2013-08-27 "Getting high - everybody's doing it"
by Jon Carroll from "San Francisco Chronicle" [http://www.sfgate.com/entertainment/carroll/article/Getting-high-everybody-s-doing-it-4765758.php]:
Well, this is unfortunate: According to Bob Egelko of this very newspaper, the feds have come up with a new way to harass medicinal-pot sellers in Oakland - and probably elsewhere as well.
Marijuana is a fraught subject just now. The Justice Department really doesn't want any high-profile cases, so it's not busting the pot stores. Selling marijuana is, after all, legal under California law - provided that your buyers have prescriptions and provided that your city has not passed a law forbidding pot sales within city limits.
The current state of affairs is something of a mess, although commerce is winning out in many areas. There's gold in them thar buds, friends, and lots of people are aware of that and jumping on the bandwagon. If the Justice Department were to back off, we'd see a vigorous free market at work.
Anyway: According to the folks at Harborside, Oakland's upscale, perky-people, "have a nice day," one-stop-shopping marijuana purveyors, the feds are now pressuring armored-car companies not to do business with the pot clubs, threatening possible prosecution for criminal conspiracy. That doesn't look good on any company's resume.
Previously, the feds - it's not clear which agency is doing this, DOJ, DEA, some other three-letter acronym - had leaned on credit card companies not to accept business from marijuana dispensaries. As a result, it's become more of a cash business, with the attendant dangers.
Hence, the need for the armored cars. But now, I guess, it's "toss the bundles of cash into the old Subaru and hope for the best."
Look, everyone agrees that our drug laws are a mess, partly because we are so confused in our own attitudes. We love drugs - we get prescriptions for painkillers and drink nice Scotch whisky - and yet we also abominate them. Crack cocaine, we hate you; you're a whole different kind of drug.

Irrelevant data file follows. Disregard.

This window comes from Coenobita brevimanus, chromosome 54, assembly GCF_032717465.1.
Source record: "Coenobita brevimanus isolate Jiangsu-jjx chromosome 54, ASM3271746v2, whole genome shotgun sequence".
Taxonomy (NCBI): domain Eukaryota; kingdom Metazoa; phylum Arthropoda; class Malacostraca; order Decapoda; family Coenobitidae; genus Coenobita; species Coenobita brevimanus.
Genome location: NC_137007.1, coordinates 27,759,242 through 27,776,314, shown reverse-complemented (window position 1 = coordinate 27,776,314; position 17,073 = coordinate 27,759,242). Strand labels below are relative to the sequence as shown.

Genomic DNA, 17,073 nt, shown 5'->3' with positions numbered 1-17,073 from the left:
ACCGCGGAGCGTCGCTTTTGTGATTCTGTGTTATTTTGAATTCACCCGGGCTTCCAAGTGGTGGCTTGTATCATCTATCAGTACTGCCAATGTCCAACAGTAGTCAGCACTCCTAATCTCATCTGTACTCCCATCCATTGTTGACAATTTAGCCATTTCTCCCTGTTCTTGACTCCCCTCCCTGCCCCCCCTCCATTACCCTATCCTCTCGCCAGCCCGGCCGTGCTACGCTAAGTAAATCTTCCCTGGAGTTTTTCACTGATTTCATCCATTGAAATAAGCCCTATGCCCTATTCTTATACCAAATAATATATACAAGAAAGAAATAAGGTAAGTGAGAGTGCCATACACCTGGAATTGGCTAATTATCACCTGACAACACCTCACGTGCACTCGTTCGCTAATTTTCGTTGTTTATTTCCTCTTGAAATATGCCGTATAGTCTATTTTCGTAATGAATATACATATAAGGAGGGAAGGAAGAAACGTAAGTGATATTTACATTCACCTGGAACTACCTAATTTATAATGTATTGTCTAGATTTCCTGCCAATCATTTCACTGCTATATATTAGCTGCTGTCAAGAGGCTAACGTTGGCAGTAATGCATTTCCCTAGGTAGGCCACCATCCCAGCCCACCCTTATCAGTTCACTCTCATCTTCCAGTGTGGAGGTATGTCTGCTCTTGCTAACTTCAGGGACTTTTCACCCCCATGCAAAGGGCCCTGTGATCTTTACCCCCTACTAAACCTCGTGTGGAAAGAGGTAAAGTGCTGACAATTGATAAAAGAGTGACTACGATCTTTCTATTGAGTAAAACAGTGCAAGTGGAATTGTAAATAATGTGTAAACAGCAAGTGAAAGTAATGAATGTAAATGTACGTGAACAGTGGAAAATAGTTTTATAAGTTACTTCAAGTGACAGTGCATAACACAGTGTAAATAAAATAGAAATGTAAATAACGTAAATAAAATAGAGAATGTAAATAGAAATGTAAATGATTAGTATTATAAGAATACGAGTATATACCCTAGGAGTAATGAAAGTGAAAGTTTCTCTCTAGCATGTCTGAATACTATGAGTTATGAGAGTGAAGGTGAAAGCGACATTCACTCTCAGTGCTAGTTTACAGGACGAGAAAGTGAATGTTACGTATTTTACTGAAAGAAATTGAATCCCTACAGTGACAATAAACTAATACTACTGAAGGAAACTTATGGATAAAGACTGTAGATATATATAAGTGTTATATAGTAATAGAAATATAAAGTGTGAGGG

I wouldn't know; I never tried it. I do point out that which drugs I tried was largely determined by my class and friendship affiliations. Drug laws based on the evilness of one drug over another are bound to be farcical. It's all culturally determined.
Medically, I suppose, alcohol is the most dangerous. Factor in drunken driving and domestic violence, and you've got a pretty nasty syndrome going. But the people who are using it are responding to the almost-universal desire to get a little loaded once in a while.
Either we accept that urge or we fight against it. Personal choice, there. But we can't both accept and fight; it's crazy-making.
There is, however, no large push among the citizenry to reform the drug laws. The people in Washington, which is where the solution has to come from, see no urgency to propose bills or hold hearings or mount an executive-office crusade. Politically speaking, it's a big loser.
So with no relief in sight, what to do? Back in the old days, selling alcohol was illegal in parts of many Southern states, even after Prohibition was repealed. Bootleggers ran through the forests evading federal agents, and that's how NASCAR was born. (A little off the point, that last bit, but it's a fascinating fact - the early NASCAR drivers had grown up outrunning revenooers on bad roads.)
Even though it was illegal, the several states always collected taxes on the profits. Not even the law could stand in the way of sound fiscal practices.
Same deal here. The Justice Department could decide unilaterally to just back the heck off. The pot clubs would be permitted to act like the shadowy companies they are, still technically illegal under federal law but otherwise OK. Tens of thousands of customers would be able to buy what they want to buy, and things would be messed up but a little less messed up than they are now.
I understand that this doesn't make sense. There are pockets of illogic everywhere. But I am not persuaded that we have any chance of rational drug laws anytime soon, and all our closely reasoned arguments about why change is necessary profiteth us not. So please, Mr. Obama, sir, call off the dogs. Let Oakland have its nice revenue stream, and let the people have a little muggles to make the day go smoothly.
I don't think the federal government needs any more wars against its citizens. Those NSA revelations were bad enough. The motto of law enforcement should be the same as the motto for doctors: "First, do no harm." Don't mess with something that's working. Let the state worry about it. Look, people are fracking! Go bother them.
Not to mention all the people who are helped through chemotherapy by marijuana.